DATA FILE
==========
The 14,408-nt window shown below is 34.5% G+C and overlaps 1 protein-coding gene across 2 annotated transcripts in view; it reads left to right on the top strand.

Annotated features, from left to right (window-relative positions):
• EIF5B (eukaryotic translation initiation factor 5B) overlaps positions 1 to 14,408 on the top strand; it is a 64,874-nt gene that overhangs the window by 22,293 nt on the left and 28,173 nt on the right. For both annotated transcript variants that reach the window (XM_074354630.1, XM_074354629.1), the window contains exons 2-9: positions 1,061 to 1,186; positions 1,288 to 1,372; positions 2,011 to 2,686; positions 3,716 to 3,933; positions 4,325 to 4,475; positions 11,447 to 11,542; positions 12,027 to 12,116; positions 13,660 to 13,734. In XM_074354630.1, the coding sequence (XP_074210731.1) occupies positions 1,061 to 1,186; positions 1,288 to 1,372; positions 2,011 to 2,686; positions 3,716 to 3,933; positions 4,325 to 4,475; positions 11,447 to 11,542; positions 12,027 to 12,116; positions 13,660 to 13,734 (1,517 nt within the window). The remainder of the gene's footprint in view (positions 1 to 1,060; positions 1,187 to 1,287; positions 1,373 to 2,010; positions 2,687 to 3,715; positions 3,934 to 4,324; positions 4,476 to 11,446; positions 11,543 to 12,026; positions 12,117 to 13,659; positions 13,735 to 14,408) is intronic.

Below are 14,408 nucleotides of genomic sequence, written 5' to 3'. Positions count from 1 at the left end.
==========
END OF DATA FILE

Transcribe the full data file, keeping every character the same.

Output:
The 14,408-nt window shown below is 34.5% G+C and overlaps 1 protein-coding gene across 2 annotated transcripts in view; it reads left to right on the top strand.

Annotated features, from left to right (window-relative positions):
• EIF5B (eukaryotic translation initiation factor 5B) overlaps positions 1 to 14,408 on the top strand; it is a 64,874-nt gene that overhangs the window by 22,293 nt on the left and 28,173 nt on the right. For both annotated transcript variants that reach the window (XM_074354630.1, XM_074354629.1), the window contains exons 2-9: positions 1,061 to 1,186; positions 1,288 to 1,372; positions 2,011 to 2,686; positions 3,716 to 3,933; positions 4,325 to 4,475; positions 11,447 to 11,542; positions 12,027 to 12,116; positions 13,660 to 13,734. In XM_074354630.1, the coding sequence (XP_074210731.1) occupies positions 1,061 to 1,186; positions 1,288 to 1,372; positions 2,011 to 2,686; positions 3,716 to 3,933; positions 4,325 to 4,475; positions 11,447 to 11,542; positions 12,027 to 12,116; positions 13,660 to 13,734 (1,517 nt within the window). The remainder of the gene's footprint in view (positions 1 to 1,060; positions 1,187 to 1,287; positions 1,373 to 2,010; positions 2,687 to 3,715; positions 3,934 to 4,324; positions 4,476 to 11,446; positions 11,543 to 12,026; positions 12,117 to 13,659; positions 13,735 to 14,408) is intronic.

Below are 14,408 nucleotides of genomic sequence, written 5' to 3'. Positions count from 1 at the left end.